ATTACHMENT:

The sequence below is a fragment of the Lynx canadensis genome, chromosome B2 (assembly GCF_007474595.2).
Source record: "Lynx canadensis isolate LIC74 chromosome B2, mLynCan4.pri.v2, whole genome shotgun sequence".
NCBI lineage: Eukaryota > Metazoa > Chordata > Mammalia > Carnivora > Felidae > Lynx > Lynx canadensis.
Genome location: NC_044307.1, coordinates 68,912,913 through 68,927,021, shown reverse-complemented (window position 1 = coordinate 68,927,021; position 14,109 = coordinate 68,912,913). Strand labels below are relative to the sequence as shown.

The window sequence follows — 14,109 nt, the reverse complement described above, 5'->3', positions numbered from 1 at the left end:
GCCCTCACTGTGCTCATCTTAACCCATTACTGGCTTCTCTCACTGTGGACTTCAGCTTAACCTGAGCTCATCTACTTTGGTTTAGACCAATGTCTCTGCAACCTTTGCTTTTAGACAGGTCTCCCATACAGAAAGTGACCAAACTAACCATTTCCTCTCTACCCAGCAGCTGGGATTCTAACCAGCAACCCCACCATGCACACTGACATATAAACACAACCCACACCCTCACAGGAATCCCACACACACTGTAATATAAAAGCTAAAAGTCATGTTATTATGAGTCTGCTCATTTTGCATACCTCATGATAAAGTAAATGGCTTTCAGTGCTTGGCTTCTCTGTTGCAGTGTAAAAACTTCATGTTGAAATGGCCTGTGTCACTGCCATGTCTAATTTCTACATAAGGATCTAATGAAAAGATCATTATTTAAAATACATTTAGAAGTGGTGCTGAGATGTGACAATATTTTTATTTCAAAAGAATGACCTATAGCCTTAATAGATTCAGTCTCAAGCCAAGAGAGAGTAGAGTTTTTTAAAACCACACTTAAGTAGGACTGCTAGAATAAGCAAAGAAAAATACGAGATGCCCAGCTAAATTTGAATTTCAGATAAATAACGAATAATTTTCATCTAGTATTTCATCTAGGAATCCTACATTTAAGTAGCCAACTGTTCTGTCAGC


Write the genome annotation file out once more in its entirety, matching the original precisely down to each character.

The sequence below is a fragment of the Lynx canadensis genome, chromosome B2 (assembly GCF_007474595.2).
Source record: "Lynx canadensis isolate LIC74 chromosome B2, mLynCan4.pri.v2, whole genome shotgun sequence".
NCBI lineage: Eukaryota > Metazoa > Chordata > Mammalia > Carnivora > Felidae > Lynx > Lynx canadensis.
Genome location: NC_044307.1, coordinates 68,912,913 through 68,927,021, shown reverse-complemented (window position 1 = coordinate 68,927,021; position 14,109 = coordinate 68,912,913). Strand labels below are relative to the sequence as shown.

The window sequence follows — 14,109 nt, the reverse complement described above, 5'->3', positions numbered from 1 at the left end:
GCCCTCACTGTGCTCATCTTAACCCATTACTGGCTTCTCTCACTGTGGACTTCAGCTTAACCTGAGCTCATCTACTTTGGTTTAGACCAATGTCTCTGCAACCTTTGCTTTTAGACAGGTCTCCCATACAGAAAGTGACCAAACTAACCATTTCCTCTCTACCCAGCAGCTGGGATTCTAACCAGCAACCCCACCATGCACACTGACATATAAACACAACCCACACCCTCACAGGAATCCCACACACACTGTAATATAAAAGCTAAAAGTCATGTTATTATGAGTCTGCTCATTTTGCATACCTCATGATAAAGTAAATGGCTTTCAGTGCTTGGCTTCTCTGTTGCAGTGTAAAAACTTCATGTTGAAATGGCCTGTGTCACTGCCATGTCTAATTTCTACATAAGGATCTAATGAAAAGATCATTATTTAAAATACATTTAGAAGTGGTGCTGAGATGTGACAATATTTTTATTTCAAAAGAATGACCTATAGCCTTAATAGATTCAGTCTCAAGCCAAGAGAGAGTAGAGTTTTTTAAAACCACACTTAAGTAGGACTGCTAGAATAAGCAAAGAAAAATACGAGATGCCCAGCTAAATTTGAATTTCAGATAAATAACGAATAATTTTCATCTAGTATTTCATCTAGGAATCCTACATTTAAGTAGCCAACTGTTCTGTCAGC